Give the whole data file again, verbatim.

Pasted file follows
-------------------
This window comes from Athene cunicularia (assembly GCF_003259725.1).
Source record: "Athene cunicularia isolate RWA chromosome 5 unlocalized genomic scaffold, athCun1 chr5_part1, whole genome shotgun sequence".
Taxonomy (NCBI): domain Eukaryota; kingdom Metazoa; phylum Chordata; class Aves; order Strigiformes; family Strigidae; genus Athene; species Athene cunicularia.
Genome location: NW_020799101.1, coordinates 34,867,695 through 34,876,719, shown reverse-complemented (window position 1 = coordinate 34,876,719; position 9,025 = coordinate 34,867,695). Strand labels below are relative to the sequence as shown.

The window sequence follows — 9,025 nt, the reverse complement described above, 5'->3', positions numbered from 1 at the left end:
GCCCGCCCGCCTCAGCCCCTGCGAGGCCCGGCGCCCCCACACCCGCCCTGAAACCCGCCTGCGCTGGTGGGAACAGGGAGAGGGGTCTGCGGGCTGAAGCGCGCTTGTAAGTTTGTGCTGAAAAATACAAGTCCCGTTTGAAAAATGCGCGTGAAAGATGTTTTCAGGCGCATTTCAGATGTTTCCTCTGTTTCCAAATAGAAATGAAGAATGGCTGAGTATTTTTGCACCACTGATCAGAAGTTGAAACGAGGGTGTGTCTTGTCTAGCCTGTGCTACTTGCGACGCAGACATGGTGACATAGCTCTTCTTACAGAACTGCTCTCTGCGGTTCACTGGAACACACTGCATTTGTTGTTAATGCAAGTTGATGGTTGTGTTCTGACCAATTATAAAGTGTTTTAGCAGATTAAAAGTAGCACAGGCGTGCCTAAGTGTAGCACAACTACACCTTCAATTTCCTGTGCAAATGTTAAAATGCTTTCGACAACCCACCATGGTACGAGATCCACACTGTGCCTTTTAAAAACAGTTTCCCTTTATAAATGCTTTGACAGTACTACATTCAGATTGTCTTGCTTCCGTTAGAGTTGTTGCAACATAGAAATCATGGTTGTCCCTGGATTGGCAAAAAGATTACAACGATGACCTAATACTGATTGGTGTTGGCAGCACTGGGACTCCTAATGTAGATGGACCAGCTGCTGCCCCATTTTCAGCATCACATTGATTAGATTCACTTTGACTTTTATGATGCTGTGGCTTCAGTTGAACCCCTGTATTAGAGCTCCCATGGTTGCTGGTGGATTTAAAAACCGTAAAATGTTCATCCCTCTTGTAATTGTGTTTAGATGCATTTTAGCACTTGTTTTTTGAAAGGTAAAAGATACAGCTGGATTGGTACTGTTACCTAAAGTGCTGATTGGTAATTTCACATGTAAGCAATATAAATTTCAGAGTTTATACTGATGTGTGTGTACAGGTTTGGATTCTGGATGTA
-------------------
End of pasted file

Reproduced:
This window comes from Athene cunicularia (assembly GCF_003259725.1).
Source record: "Athene cunicularia isolate RWA chromosome 5 unlocalized genomic scaffold, athCun1 chr5_part1, whole genome shotgun sequence".
Taxonomy (NCBI): domain Eukaryota; kingdom Metazoa; phylum Chordata; class Aves; order Strigiformes; family Strigidae; genus Athene; species Athene cunicularia.
Genome location: NW_020799101.1, coordinates 34,867,695 through 34,876,719, shown reverse-complemented (window position 1 = coordinate 34,876,719; position 9,025 = coordinate 34,867,695). Strand labels below are relative to the sequence as shown.

The window sequence follows — 9,025 nt, the reverse complement described above, 5'->3', positions numbered from 1 at the left end:
GCCCGCCCGCCTCAGCCCCTGCGAGGCCCGGCGCCCCCACACCCGCCCTGAAACCCGCCTGCGCTGGTGGGAACAGGGAGAGGGGTCTGCGGGCTGAAGCGCGCTTGTAAGTTTGTGCTGAAAAATACAAGTCCCGTTTGAAAAATGCGCGTGAAAGATGTTTTCAGGCGCATTTCAGATGTTTCCTCTGTTTCCAAATAGAAATGAAGAATGGCTGAGTATTTTTGCACCACTGATCAGAAGTTGAAACGAGGGTGTGTCTTGTCTAGCCTGTGCTACTTGCGACGCAGACATGGTGACATAGCTCTTCTTACAGAACTGCTCTCTGCGGTTCACTGGAACACACTGCATTTGTTGTTAATGCAAGTTGATGGTTGTGTTCTGACCAATTATAAAGTGTTTTAGCAGATTAAAAGTAGCACAGGCGTGCCTAAGTGTAGCACAACTACACCTTCAATTTCCTGTGCAAATGTTAAAATGCTTTCGACAACCCACCATGGTACGAGATCCACACTGTGCCTTTTAAAAACAGTTTCCCTTTATAAATGCTTTGACAGTACTACATTCAGATTGTCTTGCTTCCGTTAGAGTTGTTGCAACATAGAAATCATGGTTGTCCCTGGATTGGCAAAAAGATTACAACGATGACCTAATACTGATTGGTGTTGGCAGCACTGGGACTCCTAATGTAGATGGACCAGCTGCTGCCCCATTTTCAGCATCACATTGATTAGATTCACTTTGACTTTTATGATGCTGTGGCTTCAGTTGAACCCCTGTATTAGAGCTCCCATGGTTGCTGGTGGATTTAAAAACCGTAAAATGTTCATCCCTCTTGTAATTGTGTTTAGATGCATTTTAGCACTTGTTTTTTGAAAGGTAAAAGATACAGCTGGATTGGTACTGTTACCTAAAGTGCTGATTGGTAATTTCACATGTAAGCAATATAAATTTCAGAGTTTATACTGATGTGTGTGTACAGGTTTGGATTCTGGATGTA